Cultural Cartography

Yesterday I attended a TEDx (x=independently organized TED event) in North Adams MA. The eight local speakers included a Williams College alum who founded Bondh-E-Shams, an international solar water project, an African-American children’s book author, a ninth generation farm manager who oversees a “giving garden,”  the dance troupe dysFunkcrew, and the founder of WAM Theatre, whose productions help fund organizations serving women and girls. They were inspiring. I plan to write more about what I learned from these extraordinary talks but decided to start with one that wasn’t live and which I found disturbing. 

In between the live speakers there were previously recorded TED talks, one of which was What Makes Something Go Viral?” by Dao Nyugen, publisher of Buzzfeed, from October 2017. According to Nyugen, the question we need to ask about what makes something go viral is not about its content, but what it does for the user. “How is it helping users do a real job in their lives?” In response to this question Buzzfeed engages in what they call “cultural cartography,” or mapping the “jobs” people say media content helps them do. In broad categories, these are:

Humor – it makes people laugh

This is me – it helps people define their culture, upbringing, and other aspects of their identity

Connection – it helps people connect with other people

Do something – it helps people settle an argument, learn something about themselves or another person, or explain their story

Feel something - it can make people feel curious or sad, or restore their faith in humanity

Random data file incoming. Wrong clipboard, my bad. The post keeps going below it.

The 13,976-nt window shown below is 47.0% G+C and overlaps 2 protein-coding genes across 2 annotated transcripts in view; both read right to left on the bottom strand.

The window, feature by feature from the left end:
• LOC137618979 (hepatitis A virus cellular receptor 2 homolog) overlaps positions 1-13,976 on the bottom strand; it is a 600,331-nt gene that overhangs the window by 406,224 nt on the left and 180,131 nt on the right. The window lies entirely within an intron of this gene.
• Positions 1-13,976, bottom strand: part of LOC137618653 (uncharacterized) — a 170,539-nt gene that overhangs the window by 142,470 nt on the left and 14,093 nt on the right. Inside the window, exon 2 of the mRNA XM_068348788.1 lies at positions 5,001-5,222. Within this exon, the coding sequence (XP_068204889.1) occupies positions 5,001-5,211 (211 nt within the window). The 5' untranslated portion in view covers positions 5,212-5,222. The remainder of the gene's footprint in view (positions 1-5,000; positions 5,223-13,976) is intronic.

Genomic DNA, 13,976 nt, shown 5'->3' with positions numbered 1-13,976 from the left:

Noting that “connection is the greatest gift of the internet,” Nyugen adds that “If we can be a part of establishing a deeper connection between two people, then we will have done a real job for these people.”

What I found disturbing about this talk was that the goal of “doing a real job” for people is not to make their lives better, but to sell them something. I understand that is Nyugen’s job as a businessperson, but it just adds to my concerns about the power of the media, and internet driven media in particular, to manipulate us. Nyugen says it is not about how many views or fans the content generates, but the role content plays in the users “actual life,” ending by advising us to ask these questions about the consumer:

Who are you? How did you get there? What do you care about? What can you teach us?

These are the questions policy makers, educators and nonprofits should ask about the people they serve. The better we know our constituents, students, and clients, the better we can help them with the “real jobs” of their lives. We can help them learn and connect and perhaps restore our own faith in humanity.

Barbara ViniarComment